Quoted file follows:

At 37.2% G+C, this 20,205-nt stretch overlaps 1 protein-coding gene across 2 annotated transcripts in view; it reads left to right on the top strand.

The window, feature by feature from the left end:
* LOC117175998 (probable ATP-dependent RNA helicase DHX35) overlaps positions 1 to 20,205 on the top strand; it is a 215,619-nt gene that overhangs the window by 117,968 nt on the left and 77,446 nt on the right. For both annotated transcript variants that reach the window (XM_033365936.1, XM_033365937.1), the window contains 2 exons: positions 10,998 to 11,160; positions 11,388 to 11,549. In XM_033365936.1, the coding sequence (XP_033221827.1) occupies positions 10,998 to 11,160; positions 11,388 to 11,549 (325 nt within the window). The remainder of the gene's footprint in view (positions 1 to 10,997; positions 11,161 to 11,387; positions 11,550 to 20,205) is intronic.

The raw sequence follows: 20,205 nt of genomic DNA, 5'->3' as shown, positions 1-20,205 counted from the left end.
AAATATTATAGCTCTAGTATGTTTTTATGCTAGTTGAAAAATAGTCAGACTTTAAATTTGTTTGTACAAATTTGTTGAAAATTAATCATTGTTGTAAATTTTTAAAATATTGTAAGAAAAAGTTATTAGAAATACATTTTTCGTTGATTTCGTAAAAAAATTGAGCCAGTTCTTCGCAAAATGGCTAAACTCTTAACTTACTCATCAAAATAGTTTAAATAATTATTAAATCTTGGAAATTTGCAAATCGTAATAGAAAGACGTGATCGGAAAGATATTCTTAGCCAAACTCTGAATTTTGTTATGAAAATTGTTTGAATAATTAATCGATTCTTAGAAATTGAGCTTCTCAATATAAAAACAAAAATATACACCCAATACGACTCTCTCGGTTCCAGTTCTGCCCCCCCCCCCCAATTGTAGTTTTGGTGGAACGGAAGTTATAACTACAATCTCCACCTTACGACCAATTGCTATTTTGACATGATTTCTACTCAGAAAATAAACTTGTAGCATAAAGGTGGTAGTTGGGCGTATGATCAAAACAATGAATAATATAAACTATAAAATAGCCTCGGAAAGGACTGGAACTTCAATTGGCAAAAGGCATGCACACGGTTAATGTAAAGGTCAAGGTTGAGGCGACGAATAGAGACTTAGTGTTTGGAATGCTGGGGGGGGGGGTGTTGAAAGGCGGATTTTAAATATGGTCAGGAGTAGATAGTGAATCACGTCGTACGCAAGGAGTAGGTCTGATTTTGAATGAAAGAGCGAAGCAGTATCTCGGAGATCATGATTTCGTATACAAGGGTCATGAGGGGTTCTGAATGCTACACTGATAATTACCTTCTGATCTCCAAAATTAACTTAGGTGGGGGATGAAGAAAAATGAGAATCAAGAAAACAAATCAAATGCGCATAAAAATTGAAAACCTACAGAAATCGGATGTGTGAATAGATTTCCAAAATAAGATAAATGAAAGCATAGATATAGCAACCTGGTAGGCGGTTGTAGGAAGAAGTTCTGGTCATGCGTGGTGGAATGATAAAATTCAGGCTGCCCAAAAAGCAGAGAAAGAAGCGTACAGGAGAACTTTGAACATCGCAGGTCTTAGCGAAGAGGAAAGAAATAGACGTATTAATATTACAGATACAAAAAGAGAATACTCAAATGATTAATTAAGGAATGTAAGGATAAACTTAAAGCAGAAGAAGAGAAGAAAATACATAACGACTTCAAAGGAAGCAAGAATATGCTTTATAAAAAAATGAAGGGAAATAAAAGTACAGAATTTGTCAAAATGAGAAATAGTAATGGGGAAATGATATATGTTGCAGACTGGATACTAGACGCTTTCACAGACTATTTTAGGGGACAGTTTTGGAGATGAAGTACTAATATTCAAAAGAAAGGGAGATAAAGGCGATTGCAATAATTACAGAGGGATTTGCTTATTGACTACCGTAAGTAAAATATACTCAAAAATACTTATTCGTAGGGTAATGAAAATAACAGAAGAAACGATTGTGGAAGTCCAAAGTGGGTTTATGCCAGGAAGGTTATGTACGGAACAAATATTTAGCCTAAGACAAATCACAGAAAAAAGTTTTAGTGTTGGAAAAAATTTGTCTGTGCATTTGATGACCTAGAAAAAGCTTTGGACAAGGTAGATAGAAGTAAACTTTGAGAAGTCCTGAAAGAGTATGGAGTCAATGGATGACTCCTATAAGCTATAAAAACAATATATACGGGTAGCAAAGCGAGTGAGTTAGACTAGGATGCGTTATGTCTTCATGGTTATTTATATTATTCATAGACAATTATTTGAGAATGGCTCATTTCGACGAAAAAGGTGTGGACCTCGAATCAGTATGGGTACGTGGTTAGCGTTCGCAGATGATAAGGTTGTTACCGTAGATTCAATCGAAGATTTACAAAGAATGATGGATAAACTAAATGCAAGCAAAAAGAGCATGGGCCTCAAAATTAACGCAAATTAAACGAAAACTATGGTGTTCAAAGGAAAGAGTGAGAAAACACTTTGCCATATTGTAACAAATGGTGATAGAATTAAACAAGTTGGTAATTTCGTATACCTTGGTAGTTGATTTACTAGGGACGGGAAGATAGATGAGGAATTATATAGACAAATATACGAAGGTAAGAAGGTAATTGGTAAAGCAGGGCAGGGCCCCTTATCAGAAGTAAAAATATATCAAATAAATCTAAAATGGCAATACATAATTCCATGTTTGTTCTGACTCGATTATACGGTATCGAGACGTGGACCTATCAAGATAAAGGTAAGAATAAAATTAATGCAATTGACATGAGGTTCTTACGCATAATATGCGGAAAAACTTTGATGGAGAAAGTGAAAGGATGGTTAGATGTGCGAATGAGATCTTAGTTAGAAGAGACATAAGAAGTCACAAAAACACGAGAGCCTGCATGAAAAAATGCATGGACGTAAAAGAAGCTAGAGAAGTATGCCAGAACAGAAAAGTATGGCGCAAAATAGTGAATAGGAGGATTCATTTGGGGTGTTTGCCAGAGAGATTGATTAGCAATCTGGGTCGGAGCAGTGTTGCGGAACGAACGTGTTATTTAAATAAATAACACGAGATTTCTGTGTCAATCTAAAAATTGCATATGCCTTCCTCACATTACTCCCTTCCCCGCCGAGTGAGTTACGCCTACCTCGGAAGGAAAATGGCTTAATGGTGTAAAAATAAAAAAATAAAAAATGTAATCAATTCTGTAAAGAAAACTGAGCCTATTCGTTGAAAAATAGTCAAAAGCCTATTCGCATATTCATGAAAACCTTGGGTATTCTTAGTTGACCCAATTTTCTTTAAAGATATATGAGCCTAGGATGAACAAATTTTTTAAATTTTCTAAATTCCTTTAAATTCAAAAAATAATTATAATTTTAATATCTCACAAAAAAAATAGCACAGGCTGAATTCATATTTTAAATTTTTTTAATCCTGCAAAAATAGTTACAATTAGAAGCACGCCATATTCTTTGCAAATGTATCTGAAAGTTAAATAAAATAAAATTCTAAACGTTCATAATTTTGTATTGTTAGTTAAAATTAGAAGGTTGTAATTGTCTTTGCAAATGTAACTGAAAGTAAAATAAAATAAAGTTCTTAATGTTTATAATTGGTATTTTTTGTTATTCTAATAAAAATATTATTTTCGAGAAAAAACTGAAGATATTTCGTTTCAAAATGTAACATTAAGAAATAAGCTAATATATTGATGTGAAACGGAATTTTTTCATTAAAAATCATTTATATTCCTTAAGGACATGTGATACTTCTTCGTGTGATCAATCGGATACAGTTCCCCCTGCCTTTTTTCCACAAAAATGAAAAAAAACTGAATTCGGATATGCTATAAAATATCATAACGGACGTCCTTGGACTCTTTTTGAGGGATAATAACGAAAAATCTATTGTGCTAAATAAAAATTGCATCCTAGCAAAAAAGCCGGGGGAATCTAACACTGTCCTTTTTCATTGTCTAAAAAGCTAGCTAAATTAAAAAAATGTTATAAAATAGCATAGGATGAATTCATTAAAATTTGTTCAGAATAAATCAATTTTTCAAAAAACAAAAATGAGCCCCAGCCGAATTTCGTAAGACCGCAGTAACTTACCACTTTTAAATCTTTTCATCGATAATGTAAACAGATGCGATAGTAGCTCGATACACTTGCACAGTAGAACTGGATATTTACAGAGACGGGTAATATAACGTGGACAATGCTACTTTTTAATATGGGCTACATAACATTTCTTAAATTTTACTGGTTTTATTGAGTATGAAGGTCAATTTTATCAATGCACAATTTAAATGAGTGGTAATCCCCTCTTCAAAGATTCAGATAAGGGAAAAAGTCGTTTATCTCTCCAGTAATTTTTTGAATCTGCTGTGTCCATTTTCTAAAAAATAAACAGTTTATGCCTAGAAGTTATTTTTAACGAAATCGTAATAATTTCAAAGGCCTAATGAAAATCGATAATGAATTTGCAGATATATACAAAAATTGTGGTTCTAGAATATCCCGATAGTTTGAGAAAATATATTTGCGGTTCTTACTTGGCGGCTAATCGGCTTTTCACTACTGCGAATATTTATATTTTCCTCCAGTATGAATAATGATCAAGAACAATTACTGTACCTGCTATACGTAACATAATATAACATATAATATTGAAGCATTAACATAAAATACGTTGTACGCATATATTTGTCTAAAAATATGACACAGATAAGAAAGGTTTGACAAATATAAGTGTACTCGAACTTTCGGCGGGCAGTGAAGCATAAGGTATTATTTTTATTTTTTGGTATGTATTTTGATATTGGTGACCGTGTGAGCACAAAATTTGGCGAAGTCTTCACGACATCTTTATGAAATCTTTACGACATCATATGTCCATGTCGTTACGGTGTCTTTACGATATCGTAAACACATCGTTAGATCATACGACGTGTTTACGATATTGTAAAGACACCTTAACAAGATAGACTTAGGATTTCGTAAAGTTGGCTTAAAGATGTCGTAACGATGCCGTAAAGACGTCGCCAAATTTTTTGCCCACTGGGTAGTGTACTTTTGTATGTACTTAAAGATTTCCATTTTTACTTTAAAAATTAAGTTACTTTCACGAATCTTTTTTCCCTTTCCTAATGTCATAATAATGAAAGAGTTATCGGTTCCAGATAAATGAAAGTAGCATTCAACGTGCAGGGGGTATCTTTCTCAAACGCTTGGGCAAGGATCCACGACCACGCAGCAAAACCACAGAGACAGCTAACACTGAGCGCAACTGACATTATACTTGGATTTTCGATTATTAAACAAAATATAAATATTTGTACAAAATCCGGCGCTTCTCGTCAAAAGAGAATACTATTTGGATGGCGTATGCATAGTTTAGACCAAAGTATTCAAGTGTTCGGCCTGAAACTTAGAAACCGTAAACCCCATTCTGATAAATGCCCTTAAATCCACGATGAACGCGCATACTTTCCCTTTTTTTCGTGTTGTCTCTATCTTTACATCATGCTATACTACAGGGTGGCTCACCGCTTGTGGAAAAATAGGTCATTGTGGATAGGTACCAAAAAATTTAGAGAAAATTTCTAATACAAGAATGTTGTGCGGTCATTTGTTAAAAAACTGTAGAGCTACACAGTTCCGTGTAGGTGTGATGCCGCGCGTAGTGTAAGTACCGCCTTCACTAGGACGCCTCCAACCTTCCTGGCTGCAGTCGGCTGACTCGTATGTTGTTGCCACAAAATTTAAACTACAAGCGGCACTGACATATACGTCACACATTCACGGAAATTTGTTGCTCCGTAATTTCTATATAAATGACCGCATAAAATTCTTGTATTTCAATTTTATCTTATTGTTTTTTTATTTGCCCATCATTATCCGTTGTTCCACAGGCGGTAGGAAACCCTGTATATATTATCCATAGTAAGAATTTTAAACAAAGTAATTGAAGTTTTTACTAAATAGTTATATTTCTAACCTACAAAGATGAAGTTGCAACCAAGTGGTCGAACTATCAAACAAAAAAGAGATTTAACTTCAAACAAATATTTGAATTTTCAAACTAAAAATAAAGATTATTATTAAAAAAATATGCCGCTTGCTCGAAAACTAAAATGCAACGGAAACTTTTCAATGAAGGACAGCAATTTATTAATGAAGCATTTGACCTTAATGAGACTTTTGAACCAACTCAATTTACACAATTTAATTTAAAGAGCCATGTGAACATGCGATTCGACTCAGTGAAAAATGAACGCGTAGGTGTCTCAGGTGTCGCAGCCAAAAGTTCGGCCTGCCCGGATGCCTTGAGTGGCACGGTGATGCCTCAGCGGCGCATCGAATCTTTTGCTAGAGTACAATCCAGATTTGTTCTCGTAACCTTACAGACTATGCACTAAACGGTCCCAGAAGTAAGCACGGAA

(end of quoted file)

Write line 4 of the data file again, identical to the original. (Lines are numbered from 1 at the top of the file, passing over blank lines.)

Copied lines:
The raw sequence follows: 20,205 nt of genomic DNA, 5'->3' as shown, positions 1-20,205 counted from the left end.